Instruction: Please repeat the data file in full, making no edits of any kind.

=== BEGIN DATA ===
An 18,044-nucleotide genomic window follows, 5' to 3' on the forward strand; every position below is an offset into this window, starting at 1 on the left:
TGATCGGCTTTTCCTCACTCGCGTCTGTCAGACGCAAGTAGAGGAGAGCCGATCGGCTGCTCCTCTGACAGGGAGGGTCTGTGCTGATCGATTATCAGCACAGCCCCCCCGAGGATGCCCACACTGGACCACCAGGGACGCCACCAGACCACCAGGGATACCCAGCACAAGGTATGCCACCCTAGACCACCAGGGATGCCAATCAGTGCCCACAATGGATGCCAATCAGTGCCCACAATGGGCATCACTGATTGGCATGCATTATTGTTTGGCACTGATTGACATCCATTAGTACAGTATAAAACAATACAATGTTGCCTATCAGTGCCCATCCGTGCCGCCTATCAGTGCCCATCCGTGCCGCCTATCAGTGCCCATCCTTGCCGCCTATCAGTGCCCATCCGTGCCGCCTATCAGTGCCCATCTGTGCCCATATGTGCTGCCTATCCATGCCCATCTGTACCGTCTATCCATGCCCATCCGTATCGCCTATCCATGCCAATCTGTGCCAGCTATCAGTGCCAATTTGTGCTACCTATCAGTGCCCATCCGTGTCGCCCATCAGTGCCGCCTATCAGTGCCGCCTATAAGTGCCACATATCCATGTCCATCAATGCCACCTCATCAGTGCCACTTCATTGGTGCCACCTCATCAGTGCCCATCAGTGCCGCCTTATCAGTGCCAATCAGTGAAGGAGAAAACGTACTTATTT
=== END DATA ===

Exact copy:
An 18,044-nucleotide genomic window follows, 5' to 3' on the forward strand; every position below is an offset into this window, starting at 1 on the left:
TGATCGGCTTTTCCTCACTCGCGTCTGTCAGACGCAAGTAGAGGAGAGCCGATCGGCTGCTCCTCTGACAGGGAGGGTCTGTGCTGATCGATTATCAGCACAGCCCCCCCGAGGATGCCCACACTGGACCACCAGGGACGCCACCAGACCACCAGGGATACCCAGCACAAGGTATGCCACCCTAGACCACCAGGGATGCCAATCAGTGCCCACAATGGATGCCAATCAGTGCCCACAATGGGCATCACTGATTGGCATGCATTATTGTTTGGCACTGATTGACATCCATTAGTACAGTATAAAACAATACAATGTTGCCTATCAGTGCCCATCCGTGCCGCCTATCAGTGCCCATCCGTGCCGCCTATCAGTGCCCATCCTTGCCGCCTATCAGTGCCCATCCGTGCCGCCTATCAGTGCCCATCTGTGCCCATATGTGCTGCCTATCCATGCCCATCTGTACCGTCTATCCATGCCCATCCGTATCGCCTATCCATGCCAATCTGTGCCAGCTATCAGTGCCAATTTGTGCTACCTATCAGTGCCCATCCGTGTCGCCCATCAGTGCCGCCTATCAGTGCCGCCTATAAGTGCCACATATCCATGTCCATCAATGCCACCTCATCAGTGCCACTTCATTGGTGCCACCTCATCAGTGCCCATCAGTGCCGCCTTATCAGTGCCAATCAGTGAAGGAGAAAACGTACTTATTT